Entries in National Opt-Out Day (2)


National Opt-Out Day a Bust

Photo Courtesy - Scott Olson/Getty Images(NEW YORK) -- Travelers flying for the Thanksgiving holiday on Wednesday headed to the airport extra early, expecting delays and protesters participating in National Opt-Out Day.

Despite an Internet campaign to encourage passengers to slow up security lines by "opting out" -- refusing full-body scanners -- on one of the busiest travel days of the year, the Transportation Security Administration reported that very few of the two million passengers flying Wednesday chose time-consuming pat-downs over scans.

Most of the delays reported at airports on Wednesday were weather-related.  High winds caused some problems around New York, and that vicious storm that blanketed the Seattle area with snow earlier this week is making its way through the Midwest.  Transportation officials have warned traffic could continue to be a problem along the East Coast on I-95.

As of Wednesday evening, flights were operating approximately 40 minutes late at both cities' airports.  And in Chicago, rain backed up the runways at O'Hare bringing delay times up to 90 minutes.

Copyright 2010 ABC News Radio


Airport Pat-Downs: TSA Says it Can Fine You for Backing Out

Photo Courtesy - ABC News(WASHINGTON) -- The day before Thanksgiving will be the pre-holiday ritual of long lines, frustration and National Opt-Out Day -- a movement calling on airline passengers to forego the controversial new body scanning machines and manual security pat-downs. The movement is intended to snarl lines at airports as a protest against the new, more invasive screening proceedures.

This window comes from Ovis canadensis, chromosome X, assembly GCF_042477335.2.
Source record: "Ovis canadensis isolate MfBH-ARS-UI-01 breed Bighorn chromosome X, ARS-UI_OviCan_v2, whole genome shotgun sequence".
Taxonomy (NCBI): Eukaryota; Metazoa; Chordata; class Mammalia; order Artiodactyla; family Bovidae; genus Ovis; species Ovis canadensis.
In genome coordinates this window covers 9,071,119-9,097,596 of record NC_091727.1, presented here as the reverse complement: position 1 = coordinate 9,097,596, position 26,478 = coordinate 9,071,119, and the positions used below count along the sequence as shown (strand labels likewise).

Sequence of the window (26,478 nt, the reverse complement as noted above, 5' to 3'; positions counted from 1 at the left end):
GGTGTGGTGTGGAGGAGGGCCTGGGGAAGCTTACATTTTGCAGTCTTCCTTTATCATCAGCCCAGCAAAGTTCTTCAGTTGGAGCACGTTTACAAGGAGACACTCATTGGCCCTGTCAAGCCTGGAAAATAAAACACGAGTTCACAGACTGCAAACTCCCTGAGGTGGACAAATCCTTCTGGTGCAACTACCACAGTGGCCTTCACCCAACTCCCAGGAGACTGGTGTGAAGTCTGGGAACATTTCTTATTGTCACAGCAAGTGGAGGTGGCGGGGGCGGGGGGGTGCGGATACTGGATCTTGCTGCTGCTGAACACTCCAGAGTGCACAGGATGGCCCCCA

The Transportation Security Administration (TSA) says it can fine individuals up to $11,000 for walking away from the airport security process.  But will it?  People in government say the fine is mostly a deterrent so that terrorists cannot back out of a security check once it starts.

The TSA said it has yet to fine a traveler for not completing the screening process, though it has levied civil penalties against passengers who have brought dangerous items to the security checkpoint.

"While TSA has the legal authority to levy a civil penalty of up to $11,000 for individuals who choose not to complete the screening process, each case is determined on the individual circumstances of the situation," said Greg Soule, a spokesperson for the Transportation Security Administration.  Congress transferred the enforcement of civil aviation security to the TSA from the Federal Aviation Administration in November 2001, after the Sept. 11 attacks.

The TSA's current civil penalty monetary guidelines, which became effective on Aug. 20 last year, say the security administration can impose "civil monetary penalties up to $10,000 per violation for surface transportation modes [for breaches of highway, pipeline, freight rail and mass transit security policies] and up to $11,000 per violation for all other persons."

Copyright 2010 ABC News Radio

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